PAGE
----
In recreational golf, if he’s having a hard time with a hole, he has no qualms about just writing it off and going to the next hole. He understands that most golfers watch PGA Tours, and feel like they have to count every stroke and be super competitive, but his mindset is more focused on having fun, and competing against himself.
What Other Tools Do You Use While Playing Golf?
The sunglasses that are shaded on the side but are clear in the front work well for Hugh, but he reinforces that this will be different for everyone depending on how their eye cones react to different conditions.
A participant noted that when playing recreationally, they use a neon yellow cane to point in the direction that they need to hit, as well as neon yellow balls for greater visibility.
How Do You Practice?
Hugh smiles when he says that he goes to the range whenever he can talk his wife or friends into going with him. When Hugh met Dave Stockton, his advice for blind golfers going to the range is to focus more on the feeling of how the club hits the ball, versus constantly lifting your head or looking at your coach right away. Instead of trying to get visual feedback, try to get sensory feedback when the club hits the ball and let your hands become your eyes.
How Do You Judge the Contour of the Green and How Much a Ball will Break?
Hugh always walks the golf course with his coach first, to get a feel for how the landscape slopes. He will walk from the ball to the hole and try to map it out with his feet.
As well, the people you’re playing with could always advise you on this.
What’s Your Best Score?
In recreational golf, Hugh reveals that his best score was a 79, which was eight over par. In competitive, he is about a 19 handicap and his best score was an 83.
Hugh won both the Ontario Provincials and the Western Open two years ago.
Is There an Acuity Range for Each Level in Blind Golf?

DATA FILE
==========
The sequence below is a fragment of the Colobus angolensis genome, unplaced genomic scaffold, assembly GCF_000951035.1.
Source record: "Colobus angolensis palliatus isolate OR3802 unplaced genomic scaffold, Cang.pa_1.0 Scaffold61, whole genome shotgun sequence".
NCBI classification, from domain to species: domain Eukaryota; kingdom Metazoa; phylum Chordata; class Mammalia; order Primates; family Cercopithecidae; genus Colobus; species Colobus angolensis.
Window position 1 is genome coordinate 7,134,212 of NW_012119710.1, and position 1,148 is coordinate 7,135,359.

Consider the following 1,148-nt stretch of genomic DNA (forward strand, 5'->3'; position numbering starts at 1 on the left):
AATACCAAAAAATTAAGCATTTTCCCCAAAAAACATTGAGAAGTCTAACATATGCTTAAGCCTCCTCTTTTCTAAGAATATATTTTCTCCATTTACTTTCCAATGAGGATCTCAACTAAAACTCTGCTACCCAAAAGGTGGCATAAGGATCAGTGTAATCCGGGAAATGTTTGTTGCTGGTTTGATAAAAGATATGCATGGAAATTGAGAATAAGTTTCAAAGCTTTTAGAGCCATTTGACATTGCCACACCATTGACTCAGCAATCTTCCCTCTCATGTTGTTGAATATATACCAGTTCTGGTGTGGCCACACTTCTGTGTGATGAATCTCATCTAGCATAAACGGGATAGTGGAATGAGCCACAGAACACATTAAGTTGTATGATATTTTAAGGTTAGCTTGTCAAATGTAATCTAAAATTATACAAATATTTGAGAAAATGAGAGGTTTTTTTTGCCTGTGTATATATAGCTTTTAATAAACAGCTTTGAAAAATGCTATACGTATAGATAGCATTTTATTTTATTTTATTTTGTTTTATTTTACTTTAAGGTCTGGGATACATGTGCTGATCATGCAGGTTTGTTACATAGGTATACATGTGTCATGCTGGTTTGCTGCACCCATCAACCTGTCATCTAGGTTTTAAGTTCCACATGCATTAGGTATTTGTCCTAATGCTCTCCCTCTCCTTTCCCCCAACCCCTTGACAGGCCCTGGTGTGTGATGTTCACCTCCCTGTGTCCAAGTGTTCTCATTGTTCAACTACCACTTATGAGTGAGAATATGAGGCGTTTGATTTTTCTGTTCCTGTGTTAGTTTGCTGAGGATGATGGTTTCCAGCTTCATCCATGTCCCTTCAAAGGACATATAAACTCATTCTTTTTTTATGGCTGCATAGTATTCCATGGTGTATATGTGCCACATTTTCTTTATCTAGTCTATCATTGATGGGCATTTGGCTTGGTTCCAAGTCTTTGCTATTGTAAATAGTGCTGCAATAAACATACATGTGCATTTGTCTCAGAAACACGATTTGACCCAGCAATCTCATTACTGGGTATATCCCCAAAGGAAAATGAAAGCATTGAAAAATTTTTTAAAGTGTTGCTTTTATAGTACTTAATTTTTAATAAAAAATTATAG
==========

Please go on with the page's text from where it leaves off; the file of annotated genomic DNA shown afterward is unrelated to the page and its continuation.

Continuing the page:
Hugh explains that as a blind golfer, you must take a professional eye test and fill out a form to send to the Blind Golf Association in Canada if you want to compete. The three main classifications are:
- B1: no sight at all up to light perception but not able to recognize the shape of a hand at any distance
- B2: sight is from recognizing the shape of a hand up to 2/60 Snellen or its equivalent
- B3: sight is better than 2/60 but does not exceed 6/60 Snellen
Hugh falls into the B3 category.
How Can I Volunteer for a Blind Golf Event?
Hugh has an email ([email protected]) for volunteer inquiries in regards to next year. He elaborates that these events do need a lot of volunteers to help with boxed lunches, transport, scoring, registration, and more. He adds that this could potentially also be used towards student mandatory community service.
Does Every Swing Count in Competitive Golf?
If it’s on the tee and the ball falls off but you didn’t try to hit it, it doesn’t count. If you swing and miss but you had the intent to hit it, it counts.
What’s Your Advice for Someone with eSight Who Wants to Go Golfing?
Hugh stresses that it’s important to know the device well, and how you can set it up best for yourself. Understand how it works for your eye condition in the sun, and experiment with settings at home before you go onto the golf course. Nothing is more frustrating than trying to fiddle with everything while you’re in the middle of golfing.